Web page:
FOR IMMEDIATE RELEASE
August 3, 2016
CONTACT: Bill Bradlee
(510) 444-4891, email@example.com
Today, the Environmental Protection Agency (EPA) will host a public hearing in Chicago to gather feedback on EPA’s proposed details for the Clean Energy Incentive Program (CEIP). Part of the Clean Power Plan, the CEIP is a “matching fund” program that helps states invest early in renewable energy and energy efficiency projects that are implemented in disadvantaged communities. It helps states meet their Clean Power Plan goals while encouraging low-income access to clean, renewable energy and energy efficiency programs.
Interfaith Power & Light is encouraged by this program. Poor communities are disproportionately affected by climate change impacts, and must be included in climate solutions. And states and communities must move rapidly to cleaner energy if we are to avoid catastrophic climate change.
“As people of faith, we are called to care for Creation and also to serve justice. Global warming is a serious thereat to the future of the planet. And it is the most vulnerable among us – children, the elderly, and low-income Americans – who are disproportionately harmed by carbon pollution. The EPA is doing the right thing by targeting clean energy programs to benefit the people in America who need them most,” said Susan Stephenson, executive director of Interfaith Power & Light.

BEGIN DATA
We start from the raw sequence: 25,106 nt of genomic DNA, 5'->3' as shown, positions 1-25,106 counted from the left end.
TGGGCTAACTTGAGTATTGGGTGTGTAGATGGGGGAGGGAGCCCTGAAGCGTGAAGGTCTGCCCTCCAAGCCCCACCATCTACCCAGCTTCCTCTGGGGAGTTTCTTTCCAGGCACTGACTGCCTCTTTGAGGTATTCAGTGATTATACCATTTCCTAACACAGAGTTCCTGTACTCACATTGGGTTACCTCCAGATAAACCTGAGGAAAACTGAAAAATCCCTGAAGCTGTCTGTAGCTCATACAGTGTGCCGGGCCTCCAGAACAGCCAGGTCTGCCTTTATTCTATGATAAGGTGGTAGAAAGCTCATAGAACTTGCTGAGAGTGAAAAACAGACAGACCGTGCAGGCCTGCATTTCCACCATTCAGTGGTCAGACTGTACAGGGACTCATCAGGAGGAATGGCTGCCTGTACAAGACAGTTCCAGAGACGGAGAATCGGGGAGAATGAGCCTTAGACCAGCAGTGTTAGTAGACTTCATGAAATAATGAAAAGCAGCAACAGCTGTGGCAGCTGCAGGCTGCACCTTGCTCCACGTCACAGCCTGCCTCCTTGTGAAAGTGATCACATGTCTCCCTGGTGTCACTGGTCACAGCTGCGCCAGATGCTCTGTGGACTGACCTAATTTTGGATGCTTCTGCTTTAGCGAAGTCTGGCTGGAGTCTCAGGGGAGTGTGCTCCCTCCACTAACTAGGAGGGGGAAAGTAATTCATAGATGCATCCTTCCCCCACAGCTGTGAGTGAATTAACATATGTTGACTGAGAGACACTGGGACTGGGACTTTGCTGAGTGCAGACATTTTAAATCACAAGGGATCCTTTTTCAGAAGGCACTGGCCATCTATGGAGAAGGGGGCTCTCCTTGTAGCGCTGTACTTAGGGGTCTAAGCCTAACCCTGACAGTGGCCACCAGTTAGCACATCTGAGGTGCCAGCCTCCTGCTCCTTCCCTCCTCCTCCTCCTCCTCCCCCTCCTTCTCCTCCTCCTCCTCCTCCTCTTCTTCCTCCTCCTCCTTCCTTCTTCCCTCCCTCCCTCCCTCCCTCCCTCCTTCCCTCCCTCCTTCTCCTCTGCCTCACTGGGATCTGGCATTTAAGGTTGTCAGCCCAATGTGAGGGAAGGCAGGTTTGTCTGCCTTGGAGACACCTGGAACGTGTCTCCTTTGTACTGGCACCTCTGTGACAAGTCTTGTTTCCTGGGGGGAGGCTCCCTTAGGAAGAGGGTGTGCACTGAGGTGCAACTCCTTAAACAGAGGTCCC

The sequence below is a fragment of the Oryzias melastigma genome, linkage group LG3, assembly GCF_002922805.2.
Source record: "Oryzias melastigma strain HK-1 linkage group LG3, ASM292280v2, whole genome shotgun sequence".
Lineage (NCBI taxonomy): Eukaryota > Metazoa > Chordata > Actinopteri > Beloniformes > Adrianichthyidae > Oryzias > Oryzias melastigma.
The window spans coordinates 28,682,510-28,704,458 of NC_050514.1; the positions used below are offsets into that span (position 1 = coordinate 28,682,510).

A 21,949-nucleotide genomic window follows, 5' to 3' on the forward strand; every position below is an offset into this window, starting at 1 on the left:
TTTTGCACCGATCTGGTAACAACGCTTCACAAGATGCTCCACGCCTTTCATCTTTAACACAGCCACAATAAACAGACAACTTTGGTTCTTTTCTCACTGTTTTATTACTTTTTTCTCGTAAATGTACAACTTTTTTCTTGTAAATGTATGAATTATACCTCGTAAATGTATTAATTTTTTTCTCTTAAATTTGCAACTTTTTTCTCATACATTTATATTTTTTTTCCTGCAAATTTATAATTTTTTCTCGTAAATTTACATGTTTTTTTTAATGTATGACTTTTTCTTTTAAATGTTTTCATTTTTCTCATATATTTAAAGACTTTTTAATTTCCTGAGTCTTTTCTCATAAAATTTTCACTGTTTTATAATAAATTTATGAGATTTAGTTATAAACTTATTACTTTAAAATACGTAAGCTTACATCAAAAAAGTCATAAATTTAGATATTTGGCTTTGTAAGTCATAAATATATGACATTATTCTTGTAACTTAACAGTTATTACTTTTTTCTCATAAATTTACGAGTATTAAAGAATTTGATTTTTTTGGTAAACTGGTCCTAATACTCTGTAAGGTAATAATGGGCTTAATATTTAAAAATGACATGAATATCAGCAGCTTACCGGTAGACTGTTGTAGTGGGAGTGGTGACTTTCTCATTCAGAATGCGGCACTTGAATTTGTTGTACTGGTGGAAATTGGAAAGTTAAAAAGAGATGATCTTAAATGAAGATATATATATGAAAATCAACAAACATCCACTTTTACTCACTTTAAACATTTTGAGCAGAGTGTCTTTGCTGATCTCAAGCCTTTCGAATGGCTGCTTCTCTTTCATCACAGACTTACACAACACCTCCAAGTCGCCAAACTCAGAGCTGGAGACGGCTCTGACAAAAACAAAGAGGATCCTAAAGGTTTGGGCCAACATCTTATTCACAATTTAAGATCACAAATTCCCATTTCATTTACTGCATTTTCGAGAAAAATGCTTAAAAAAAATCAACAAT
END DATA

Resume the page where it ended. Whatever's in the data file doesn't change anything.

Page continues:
“Interfaith Power & Light (IPL) and affiliates work in some of the communities most impacted by pollution from power plants. In Chicago we are seeing the human face of power plant pollution, from asthma to cancer to heart disease. We have a moral obligation to prioritize the benefits of the Clean Power Plan to these communities first,” said Rev. Brian Sauder, executive director of Faith in Place, the Illinois affiliate of Interfaith Power & Light.
Interfaith Power & Light’s network of 18,000 congregations is proud to support the EPA’s Clean Power Plan. We are grateful for the EPA’s work today. Now states and utilities must move expeditiously as we race to avoid the worst impacts of global warming.